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Author Topic: 010 block has been refaced - how can I tell  (Read 4792 times)
opelitis1
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« on: September 01, 2008, 07:37:46 AM »

Good morning!!!  Came across a 3970010 4 bolt main block that has been re-faced and in doing so has erased the original suffix coding and in its place is now hand punched  "302ci" by a machine shop or whomever???  On the rear of the block beside the 3970010 is a K 2 GM punch.  Lotsa paint back here and lighting was kinda marginal...  Beneath timing cover are punched  010 and 5F9 codes ..
Where else on this block can I look (peer) to find out if this an 010 1969 Z/28 block??? Thanks!! T.
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JohnZ
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« Reply #1 on: September 01, 2008, 09:06:22 AM »

There's no such thing as a "Z/28 block". Z/28's used the same block that was used in millions of cars and trucks, and there was no difference in the casting or machining. The only thing that made it a "DZ" block was the internals that were installed in it (crank, rods, pistons, cam) and the "DZ" suffix on the front pad stamp that identified its usage.
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'69 Z/28
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opelitis1
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« Reply #2 on: September 01, 2008, 09:20:11 AM »

Hi John!!!  What do the 5F 9  and 010 codes de-note beneath the timing cover represent?  Is there supposed to be a VIN number GM stamped somewhere on the block, such, as the oil filter pad or beneath the starter mount housing??
Again, as the block has been re-faced, the suffix code is  gone..  I will double check the casting date near 3970010 as, K 2 can't be right...
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JohnZ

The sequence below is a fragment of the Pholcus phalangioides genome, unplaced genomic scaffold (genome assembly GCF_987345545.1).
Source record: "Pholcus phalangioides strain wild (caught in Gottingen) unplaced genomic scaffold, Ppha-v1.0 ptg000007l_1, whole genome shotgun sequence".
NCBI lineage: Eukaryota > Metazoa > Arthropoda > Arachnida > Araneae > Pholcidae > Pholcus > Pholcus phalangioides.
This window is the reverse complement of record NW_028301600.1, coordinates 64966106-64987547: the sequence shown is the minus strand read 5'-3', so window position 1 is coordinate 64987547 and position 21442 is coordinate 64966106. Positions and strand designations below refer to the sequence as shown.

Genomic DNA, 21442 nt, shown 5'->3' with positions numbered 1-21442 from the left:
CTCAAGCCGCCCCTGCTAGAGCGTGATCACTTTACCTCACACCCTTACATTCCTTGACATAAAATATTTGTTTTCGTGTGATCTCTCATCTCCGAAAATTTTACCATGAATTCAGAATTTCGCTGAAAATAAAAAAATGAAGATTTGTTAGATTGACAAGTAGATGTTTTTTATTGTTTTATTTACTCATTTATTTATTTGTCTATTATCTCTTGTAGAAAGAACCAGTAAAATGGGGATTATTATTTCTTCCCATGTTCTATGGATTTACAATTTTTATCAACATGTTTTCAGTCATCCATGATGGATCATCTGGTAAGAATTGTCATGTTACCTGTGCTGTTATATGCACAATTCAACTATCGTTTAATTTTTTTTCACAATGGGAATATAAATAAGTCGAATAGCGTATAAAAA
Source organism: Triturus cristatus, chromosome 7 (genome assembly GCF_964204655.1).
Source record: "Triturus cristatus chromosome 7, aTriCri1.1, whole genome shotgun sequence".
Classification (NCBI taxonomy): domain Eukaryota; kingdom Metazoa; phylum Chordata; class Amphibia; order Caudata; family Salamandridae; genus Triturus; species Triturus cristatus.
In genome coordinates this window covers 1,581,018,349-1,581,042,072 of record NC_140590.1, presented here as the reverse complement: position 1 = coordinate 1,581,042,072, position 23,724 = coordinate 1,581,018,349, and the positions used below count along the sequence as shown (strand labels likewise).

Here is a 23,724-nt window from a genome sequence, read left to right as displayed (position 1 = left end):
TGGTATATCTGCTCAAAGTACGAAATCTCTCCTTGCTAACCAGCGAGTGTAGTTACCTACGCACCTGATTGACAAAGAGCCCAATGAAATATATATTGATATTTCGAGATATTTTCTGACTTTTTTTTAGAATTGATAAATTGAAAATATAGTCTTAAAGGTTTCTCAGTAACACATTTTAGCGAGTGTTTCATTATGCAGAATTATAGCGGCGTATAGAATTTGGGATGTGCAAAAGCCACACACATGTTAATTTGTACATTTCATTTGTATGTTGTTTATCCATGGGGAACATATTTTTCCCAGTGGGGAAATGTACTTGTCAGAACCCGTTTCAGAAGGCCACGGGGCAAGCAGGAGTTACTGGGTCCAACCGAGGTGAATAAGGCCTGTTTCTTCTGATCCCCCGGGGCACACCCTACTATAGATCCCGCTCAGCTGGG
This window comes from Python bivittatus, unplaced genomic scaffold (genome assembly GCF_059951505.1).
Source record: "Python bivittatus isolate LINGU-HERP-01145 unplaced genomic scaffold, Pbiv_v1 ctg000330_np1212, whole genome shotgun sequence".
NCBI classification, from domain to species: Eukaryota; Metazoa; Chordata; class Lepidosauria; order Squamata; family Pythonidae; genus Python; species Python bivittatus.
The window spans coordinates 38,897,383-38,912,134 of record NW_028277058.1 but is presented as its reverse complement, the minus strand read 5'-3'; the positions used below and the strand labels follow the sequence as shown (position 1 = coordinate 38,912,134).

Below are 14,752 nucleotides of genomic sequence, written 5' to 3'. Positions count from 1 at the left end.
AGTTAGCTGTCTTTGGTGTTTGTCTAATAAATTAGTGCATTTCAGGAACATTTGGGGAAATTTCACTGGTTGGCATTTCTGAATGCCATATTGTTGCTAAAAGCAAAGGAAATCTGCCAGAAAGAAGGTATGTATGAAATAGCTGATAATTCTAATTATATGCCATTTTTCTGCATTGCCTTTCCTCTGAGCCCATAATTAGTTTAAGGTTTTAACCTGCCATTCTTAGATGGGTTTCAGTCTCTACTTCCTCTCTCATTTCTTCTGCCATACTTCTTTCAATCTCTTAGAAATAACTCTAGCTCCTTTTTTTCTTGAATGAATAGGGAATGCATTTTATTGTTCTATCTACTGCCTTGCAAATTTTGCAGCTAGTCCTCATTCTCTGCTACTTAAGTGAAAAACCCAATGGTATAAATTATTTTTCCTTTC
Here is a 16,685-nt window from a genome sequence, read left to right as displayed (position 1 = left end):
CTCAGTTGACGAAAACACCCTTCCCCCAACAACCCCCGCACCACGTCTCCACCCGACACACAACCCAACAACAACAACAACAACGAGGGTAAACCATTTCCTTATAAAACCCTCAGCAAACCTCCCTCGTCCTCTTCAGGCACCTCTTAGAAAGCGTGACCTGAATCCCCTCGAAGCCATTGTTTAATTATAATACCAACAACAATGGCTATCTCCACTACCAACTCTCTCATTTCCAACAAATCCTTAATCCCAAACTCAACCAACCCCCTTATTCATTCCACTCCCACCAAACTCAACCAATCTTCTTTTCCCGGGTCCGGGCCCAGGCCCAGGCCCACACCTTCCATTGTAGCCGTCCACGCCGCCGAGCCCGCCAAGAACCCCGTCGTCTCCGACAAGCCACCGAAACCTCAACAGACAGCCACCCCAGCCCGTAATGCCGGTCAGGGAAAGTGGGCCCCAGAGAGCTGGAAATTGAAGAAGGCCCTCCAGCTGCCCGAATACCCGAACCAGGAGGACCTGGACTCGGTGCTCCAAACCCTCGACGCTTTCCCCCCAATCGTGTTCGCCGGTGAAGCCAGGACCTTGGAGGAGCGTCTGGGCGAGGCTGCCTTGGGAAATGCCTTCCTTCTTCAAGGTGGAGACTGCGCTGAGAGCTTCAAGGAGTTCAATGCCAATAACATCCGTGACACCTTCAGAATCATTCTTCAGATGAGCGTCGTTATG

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« Reply #3 on: September 02, 2008, 09:49:26 AM »

Hi John!!!  What do the 5F 9  and 010 codes de-note beneath the timing cover represent?  Is there supposed to be a VIN number GM stamped somewhere on the block, such, as the oil filter pad or beneath the starter mount housing??
Again, as the block has been re-faced, the suffix code is  gone..  I will double check the casting date near 3970010 as, K 2 can't be right...

The 5F9 and 010 are foundry pattern identifiers. The original VIN derivative stamp would have been either on the front pad or on the vertical as-cast surface above and to the rear of the oil filter protrusion. The block casting date is on the rear flange, about 4-6 inches toward the passenger side from the distributor (opposite side from the casting number).
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'69 Z/28
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opelitis1
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« Reply #4 on: September 03, 2008, 05:43:05 AM »

I'll get rid of the layers of paint near the oil filter pad and have a gander...  I have another block that has numbers on the starter block mounting area that is very close to the suffix number...  Is this number punched only on CE 402 blocks???